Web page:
A happy team, and return of a ‘lion-hearted fighter’
ENOCK MUCHINJO IN BULAWAYO
GOOD banter was swirling around the conference area on Sunday after the second day of the first Test against the West Indies, when Zimbabwe left-arm spinner Wellington Masakadza came down to face the reporters.
Following two rain-affected days, not much had taken place for the hosts on the lifeless surface of Queens Sports Club, save of course for Windies double centurion Tagenarine Chanderpaul and fellow opener Kraig Brathwaite’s history-making first wicket stand for the Maroons.
So the local media, on day two, were keen on extracting something from Masakadza to file good copy back to newsrooms.
He gladly put on quite a show, all smiles – optimistic for the Test – a newfound spirit of sureness now a feature of this team under Dave Houghton.
It was however former England batsman Gary Ballance who grabbed the headlines for Zimbabwe in the drawn contest, with a century on Test debut, becoming the first player in the history of the game to hit a ton in the longest format for two different countries.
Ballance’s milestone aside, it was also the heroic return of Brandon Mavuta, who had last played Test cricket five years ago away in Bangladesh, amidst much hype over the young leg-spinner.
Taking a five-for when West Indies batted first, Mavuta would then go on to stake his first claim as an all-rounder with a crucial half-century that, alongside Ballance’s hundred, clawed Zimbabwe back into the match and put the host in a position to dare to dream.
Being on the sidelines for so long after a glorified debut has clearly made Mavuta want it even more and many in the Zimbabwe side, including assistant coach Stuart Matsikenyeri, reckons the 25-year-old from Kadoma will become a consistent performer in the side with both ball and bat.
“Brandon has always been a hard worker, he’s a fighter,” Matsikenyeri told reporters after the final day.
“His first job is to take wickets. We are just pleased that over the years he is a guy who has taken wickets and scored runs for the teams he has played for. It’s good to see him stand up when it matters most.”
Matsikenyeri knows Mavuta well, he has coached him on a training attachment in England as a teenager, and he is not the first person to call him a fighter.
Steven Mangongo, the legendary development stalwart, piled on the praise when a then 21-year-old Mavuta bowled admirably well on a receptive surface to take 4-21 on his debut as Zimbabwe beat Bangladesh by 151-runs in 2018 to record the Chevrons’ first away Test win in 17 years.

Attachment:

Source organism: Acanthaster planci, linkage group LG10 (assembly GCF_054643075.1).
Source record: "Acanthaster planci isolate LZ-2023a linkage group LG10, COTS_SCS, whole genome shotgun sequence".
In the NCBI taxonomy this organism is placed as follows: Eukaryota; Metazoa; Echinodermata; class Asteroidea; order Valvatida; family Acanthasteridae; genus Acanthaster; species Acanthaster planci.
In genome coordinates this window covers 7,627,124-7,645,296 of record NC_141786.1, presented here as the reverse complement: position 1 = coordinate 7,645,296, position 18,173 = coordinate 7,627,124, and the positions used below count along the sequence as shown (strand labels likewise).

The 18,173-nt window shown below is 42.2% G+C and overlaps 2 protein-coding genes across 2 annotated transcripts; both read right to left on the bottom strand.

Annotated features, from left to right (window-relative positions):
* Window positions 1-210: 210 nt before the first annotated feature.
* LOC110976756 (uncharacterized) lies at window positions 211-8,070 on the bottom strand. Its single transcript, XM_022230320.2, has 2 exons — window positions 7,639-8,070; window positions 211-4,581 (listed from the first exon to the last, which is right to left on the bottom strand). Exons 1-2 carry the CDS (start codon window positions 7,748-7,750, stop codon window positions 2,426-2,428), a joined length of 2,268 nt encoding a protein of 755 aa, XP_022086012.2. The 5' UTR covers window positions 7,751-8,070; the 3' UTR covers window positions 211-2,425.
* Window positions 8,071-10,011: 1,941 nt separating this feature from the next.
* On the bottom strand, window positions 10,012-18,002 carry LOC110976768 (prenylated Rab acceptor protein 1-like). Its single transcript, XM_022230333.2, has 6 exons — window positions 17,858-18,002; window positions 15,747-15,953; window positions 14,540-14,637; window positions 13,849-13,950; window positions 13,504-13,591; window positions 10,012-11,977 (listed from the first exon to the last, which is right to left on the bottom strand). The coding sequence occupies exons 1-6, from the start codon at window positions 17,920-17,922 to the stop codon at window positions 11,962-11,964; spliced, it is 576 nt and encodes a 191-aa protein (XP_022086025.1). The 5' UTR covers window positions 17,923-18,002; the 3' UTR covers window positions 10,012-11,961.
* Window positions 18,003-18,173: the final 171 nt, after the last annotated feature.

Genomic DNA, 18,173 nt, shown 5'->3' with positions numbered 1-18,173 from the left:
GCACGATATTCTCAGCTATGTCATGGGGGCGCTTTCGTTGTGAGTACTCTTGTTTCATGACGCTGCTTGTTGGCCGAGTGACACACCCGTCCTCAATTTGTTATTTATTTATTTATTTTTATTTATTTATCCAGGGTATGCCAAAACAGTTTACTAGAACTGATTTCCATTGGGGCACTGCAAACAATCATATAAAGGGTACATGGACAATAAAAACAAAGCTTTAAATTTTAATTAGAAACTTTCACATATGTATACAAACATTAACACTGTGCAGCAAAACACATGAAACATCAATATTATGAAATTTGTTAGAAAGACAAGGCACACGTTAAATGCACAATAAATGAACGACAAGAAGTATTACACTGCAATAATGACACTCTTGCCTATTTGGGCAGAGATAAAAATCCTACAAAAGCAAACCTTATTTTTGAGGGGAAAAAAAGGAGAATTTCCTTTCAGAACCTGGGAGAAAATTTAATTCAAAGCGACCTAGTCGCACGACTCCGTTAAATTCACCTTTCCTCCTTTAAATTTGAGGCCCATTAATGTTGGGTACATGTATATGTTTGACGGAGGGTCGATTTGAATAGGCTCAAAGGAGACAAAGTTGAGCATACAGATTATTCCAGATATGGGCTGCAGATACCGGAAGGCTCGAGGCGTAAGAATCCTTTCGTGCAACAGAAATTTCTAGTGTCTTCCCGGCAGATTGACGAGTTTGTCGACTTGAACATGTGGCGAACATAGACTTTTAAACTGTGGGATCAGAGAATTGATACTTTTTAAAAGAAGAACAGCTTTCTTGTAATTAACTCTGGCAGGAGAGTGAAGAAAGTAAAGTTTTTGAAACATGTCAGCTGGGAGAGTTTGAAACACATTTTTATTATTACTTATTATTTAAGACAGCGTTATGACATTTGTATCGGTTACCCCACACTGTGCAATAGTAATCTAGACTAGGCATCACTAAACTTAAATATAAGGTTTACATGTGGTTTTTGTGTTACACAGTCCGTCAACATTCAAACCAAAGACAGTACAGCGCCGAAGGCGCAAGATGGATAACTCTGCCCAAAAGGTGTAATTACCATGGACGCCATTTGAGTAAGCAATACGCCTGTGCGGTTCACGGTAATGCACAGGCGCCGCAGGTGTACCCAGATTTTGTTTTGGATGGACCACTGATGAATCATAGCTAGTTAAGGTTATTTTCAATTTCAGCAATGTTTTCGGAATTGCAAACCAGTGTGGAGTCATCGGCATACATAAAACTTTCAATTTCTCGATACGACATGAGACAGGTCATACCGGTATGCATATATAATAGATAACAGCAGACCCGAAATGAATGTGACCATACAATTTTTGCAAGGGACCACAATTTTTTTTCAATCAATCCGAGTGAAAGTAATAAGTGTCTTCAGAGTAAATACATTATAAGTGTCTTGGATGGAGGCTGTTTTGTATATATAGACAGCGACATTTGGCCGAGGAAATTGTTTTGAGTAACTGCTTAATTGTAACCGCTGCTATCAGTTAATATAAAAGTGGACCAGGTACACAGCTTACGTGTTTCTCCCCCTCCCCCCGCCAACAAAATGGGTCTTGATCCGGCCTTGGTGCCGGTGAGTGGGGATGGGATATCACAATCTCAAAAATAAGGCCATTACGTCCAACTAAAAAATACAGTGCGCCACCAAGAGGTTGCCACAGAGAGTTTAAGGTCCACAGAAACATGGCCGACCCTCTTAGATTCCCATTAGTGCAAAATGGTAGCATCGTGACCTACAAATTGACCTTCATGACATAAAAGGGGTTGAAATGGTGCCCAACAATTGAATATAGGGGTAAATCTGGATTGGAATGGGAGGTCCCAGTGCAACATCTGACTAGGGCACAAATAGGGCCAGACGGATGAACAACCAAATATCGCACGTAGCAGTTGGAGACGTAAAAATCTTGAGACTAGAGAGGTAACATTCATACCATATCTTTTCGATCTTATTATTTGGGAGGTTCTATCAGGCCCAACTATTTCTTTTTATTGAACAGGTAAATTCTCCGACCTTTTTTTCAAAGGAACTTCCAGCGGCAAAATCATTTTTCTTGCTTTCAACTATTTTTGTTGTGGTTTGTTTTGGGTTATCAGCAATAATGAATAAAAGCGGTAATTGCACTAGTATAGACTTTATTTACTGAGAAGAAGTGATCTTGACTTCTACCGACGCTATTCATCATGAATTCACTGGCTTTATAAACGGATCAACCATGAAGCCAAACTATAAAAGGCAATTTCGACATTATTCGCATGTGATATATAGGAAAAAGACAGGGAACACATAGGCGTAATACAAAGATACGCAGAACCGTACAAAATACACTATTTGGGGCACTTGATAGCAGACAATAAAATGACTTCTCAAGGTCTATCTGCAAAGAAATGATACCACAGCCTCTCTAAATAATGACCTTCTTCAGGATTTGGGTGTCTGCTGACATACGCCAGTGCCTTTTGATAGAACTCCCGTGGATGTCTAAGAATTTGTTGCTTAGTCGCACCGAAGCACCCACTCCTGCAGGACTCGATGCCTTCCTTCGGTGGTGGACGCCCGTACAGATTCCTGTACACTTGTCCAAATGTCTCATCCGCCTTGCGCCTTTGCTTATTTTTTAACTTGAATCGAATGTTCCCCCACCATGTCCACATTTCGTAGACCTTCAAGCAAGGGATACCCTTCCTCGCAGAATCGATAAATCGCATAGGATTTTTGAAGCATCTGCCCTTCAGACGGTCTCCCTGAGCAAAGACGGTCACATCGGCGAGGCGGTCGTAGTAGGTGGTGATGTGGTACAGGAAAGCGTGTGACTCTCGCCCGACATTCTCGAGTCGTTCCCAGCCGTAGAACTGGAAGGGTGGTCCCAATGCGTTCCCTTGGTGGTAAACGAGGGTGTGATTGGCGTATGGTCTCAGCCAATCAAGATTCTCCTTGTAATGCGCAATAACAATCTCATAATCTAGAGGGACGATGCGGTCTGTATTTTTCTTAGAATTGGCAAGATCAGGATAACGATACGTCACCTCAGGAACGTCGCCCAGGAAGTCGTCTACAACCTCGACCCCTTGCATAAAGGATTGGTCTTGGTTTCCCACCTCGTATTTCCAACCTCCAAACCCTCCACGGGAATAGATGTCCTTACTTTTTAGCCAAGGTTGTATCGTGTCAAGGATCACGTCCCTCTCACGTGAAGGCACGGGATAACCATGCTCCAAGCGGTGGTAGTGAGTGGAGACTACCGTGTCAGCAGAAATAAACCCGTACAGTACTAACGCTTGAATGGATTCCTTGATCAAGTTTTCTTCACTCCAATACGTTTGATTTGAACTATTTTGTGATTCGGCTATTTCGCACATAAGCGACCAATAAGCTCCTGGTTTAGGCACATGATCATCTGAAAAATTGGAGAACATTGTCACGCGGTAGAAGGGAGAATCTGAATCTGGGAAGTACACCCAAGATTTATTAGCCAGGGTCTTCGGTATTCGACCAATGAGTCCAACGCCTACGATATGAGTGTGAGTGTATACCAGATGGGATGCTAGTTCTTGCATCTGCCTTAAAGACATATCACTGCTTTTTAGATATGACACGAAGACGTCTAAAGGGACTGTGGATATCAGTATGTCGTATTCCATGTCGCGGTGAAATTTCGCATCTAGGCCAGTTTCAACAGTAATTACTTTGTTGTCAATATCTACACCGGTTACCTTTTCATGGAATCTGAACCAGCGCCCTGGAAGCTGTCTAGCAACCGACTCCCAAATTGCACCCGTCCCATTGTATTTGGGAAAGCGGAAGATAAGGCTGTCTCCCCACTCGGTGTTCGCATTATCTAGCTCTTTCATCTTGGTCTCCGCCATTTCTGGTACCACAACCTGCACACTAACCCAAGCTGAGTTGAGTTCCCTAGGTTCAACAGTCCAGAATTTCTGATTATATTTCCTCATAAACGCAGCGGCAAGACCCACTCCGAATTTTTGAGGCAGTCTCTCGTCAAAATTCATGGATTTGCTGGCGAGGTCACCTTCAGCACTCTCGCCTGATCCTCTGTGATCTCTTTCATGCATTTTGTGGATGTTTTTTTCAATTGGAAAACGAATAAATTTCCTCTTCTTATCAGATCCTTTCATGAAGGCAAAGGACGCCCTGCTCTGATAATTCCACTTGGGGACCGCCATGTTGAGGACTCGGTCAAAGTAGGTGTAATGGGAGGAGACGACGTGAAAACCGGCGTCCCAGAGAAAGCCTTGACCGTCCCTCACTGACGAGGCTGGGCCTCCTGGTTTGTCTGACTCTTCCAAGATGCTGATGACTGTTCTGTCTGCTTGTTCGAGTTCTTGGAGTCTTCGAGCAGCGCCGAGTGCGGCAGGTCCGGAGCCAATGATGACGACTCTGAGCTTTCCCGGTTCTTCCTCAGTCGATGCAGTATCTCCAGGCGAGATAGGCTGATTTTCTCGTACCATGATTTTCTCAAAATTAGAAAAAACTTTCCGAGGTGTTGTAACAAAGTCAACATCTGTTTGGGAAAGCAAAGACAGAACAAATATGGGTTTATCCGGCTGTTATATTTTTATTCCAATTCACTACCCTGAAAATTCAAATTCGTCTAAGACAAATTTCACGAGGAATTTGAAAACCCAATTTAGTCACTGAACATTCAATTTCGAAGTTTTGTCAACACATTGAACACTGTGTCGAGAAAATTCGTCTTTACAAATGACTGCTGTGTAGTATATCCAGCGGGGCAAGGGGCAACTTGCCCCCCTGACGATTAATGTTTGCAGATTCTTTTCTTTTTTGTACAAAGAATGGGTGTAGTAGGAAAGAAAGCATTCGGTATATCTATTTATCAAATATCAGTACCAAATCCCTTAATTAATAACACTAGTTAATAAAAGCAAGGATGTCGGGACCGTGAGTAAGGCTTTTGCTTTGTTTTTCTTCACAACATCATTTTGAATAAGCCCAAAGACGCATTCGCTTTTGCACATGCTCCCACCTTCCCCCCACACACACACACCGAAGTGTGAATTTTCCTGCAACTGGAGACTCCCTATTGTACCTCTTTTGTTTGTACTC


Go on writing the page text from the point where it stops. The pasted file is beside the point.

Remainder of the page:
“This boy has the heart of a lion,” Mangongo said back in 2018. “When he captained the Under-19s in the World Cup (in 2016), he was always up for it and led from the front. There is a mature head on that youngster. Without a doubt, I expected Brandon to be a star performer sooner or later. He has instinctive fighting spirit, a born fighter. What was amazing back then was his desire to win.”
Mangongo, Zimbabwe’s coach in that Under-19 World Cup seven years ago, backed Mavuta to fine-tune his leg-spinning art as his career progresses.
“I’m sure he will get better and better,” said Mangongo. “He is a ripper, a genuine turner of the ball and he has a googly.”
A strict disciplinarian, Mangongo revealed backed then, following Mavuta’s winning Test debut in Bangladesh, that he used to show “tough love” to his protégé, who moved to Harare’s Kuwadzana township as a teen so that he could attend Churchill Boys High School.
“Brandon was always the first player at training, mind you he was coming all the way from Kuwadzana with kombis whilst the well-to-do kids would be dropped at Harare Sports Club by parents,” said Mangongo.
“Amazingly, being a Kadoma boy, he would forgo going home to see his parents during school holidays so that he could attend training. My guy, that’s commitment at that tender age. So his early success does not surprise me at all.”
Mavuta is being reunited in the Zimbabwe squad with Matsikenyeri, who was one of the coaches when a specially selected squad of young players – named Rising Stars Academy – spent months in the UK on a programme meant to acclimatise the emerging players to different conditions.
The trip was the brainchild of former Zimbabwe captain Tatenda Taibu, the country’s chief selector at the time.
“Like all the other (Rising Stars Academy) boys, the boy has talent,” Taibu remarked back then. “But with him, the biggest weakness was temper and the management team in the UK did well to make sure that it didn’t come in the way. I hope he is still doing well in that regard.”
On Monday, after his five-wicket haul on return to the Zimbabwe Test side, Mavuta, like fellow spinner Masakadza 24 hours earlier, was beaming with expectation when he addressed the scribes.
“It’s all about realising that it’s Test cricket,” he said. “It’s about patience and persistence, and today it paid off.”
Patience he has shown for the past five years, to come back and play the way he did in the first Test. Persistence is what will define his career from here on out.